Ghidra’s decompiler, while not perfect, is pretty darn handy. Ghidra’s user interface, however, leaves a lot to be desired. I often find myself wishing there was a way to extract all the decompiler output to be able to explore it a bit easier in a text editor or at least run other tools against it.
At the time of this writing, there is no built-in functionality to export decompiler output from Ghidra. There are a handful of community made scripts available that get the job done (such as Haruspex and ExportToX64dbg), but none of these tools are as flexible as I’d like. For one, Ghidra’s scripting interface is not the easiest to work with. And two, resorting to Java or the limitations of Jython just doesn’t cut it. Essentially, I want to be able to access Ghidra’s scripting engine and API while retaining the power and flexibility of a local, fully-featured Python3 environment.
This blog will walk you through setting up a Ghidra to Python bridge and running an example script to export Ghidra’s decompiler output.
First and foremost, make sure you have a working installation of Ghidra on your system. Official downloads can be obtained from https://ghidra-sre.org/.
Next, you’ll want to download and install the Ghidra to Python Bridge. Steps for setting up the bridge are demonstrated below, but it is recommended to follow the official installation guide in the event that the Ghidra Bridge project changes over time and breaks these instructions.
The Ghidra to Python bridge is a local Python RPC proxy that allows you to access Ghidra objects from outside the application. A word of caution here: Using this bridge is essentially allowing arbitrary code execution on your machine. Be sure to shutdown the bridge when not in use.
In your preferred python environment, install the ghidra bridge:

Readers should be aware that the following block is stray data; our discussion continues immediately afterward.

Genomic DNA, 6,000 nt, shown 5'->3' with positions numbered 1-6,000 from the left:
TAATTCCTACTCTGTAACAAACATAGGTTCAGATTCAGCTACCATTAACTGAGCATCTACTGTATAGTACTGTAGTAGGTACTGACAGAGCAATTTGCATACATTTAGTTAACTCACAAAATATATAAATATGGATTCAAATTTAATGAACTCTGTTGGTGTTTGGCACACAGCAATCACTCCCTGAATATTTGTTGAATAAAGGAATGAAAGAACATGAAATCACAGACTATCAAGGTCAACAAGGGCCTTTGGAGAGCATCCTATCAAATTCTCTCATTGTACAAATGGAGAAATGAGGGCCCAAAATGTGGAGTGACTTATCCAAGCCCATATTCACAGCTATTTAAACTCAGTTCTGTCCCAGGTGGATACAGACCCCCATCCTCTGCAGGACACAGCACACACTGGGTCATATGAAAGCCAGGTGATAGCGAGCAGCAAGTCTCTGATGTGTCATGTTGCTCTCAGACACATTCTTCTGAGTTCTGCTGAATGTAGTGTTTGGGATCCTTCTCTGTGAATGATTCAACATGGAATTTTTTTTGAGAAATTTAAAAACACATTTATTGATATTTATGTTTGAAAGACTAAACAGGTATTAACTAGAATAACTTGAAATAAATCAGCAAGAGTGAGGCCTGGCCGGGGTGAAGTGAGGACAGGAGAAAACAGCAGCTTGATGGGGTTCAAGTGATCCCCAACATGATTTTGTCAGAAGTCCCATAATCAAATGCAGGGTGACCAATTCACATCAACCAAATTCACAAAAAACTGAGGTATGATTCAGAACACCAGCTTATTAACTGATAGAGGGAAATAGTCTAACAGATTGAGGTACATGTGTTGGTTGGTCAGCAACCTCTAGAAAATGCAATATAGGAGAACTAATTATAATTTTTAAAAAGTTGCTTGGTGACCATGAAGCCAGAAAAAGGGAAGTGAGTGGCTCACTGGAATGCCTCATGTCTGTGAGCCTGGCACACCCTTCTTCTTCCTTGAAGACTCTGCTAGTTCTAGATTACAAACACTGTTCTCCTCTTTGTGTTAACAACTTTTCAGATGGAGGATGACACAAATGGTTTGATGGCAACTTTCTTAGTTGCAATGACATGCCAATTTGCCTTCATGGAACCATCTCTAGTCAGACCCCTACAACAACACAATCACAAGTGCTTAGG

$ pip install ghidra_bridge
Create a directory on your system to store Ghidra scripts in. In this example, we’ll create and use “~/ghidra_scripts.”
$ mkdir ~/ghidra_scripts
Launch Ghidra and create a new project. Create a Code Browser window (click the dragon icon in the tool chest bar) and open the Script Manager window. This can be opened by selecting “Window > Script Manager.” Press the “Manage Script Directories” in the Script Manager’s toolbar.
In the window that pops up, add and enable “$USER_HOME/ghidra_scripts” to the list of script directories.
Back in your terminal or python environment, run the Ghidra Bridge installation process.
This will automatically copy over the scripts necessary for your system to run the Ghidra Bridge.
Finally, back in Ghidra, click the “Refresh Script List” button in the toolbar and filter the results to “bridge.”. Check the boxes next to “In Toolbar” for the Server Start and Server Shutdown scripts as pictured below. This will allow you to access the bridge’s start/stop commands from the Tools menu item.
Go ahead and start the bridge by selecting “Run in Background.” If all goes according to plan, you should see monitor output in the console window at the bottom of the window similar to the following: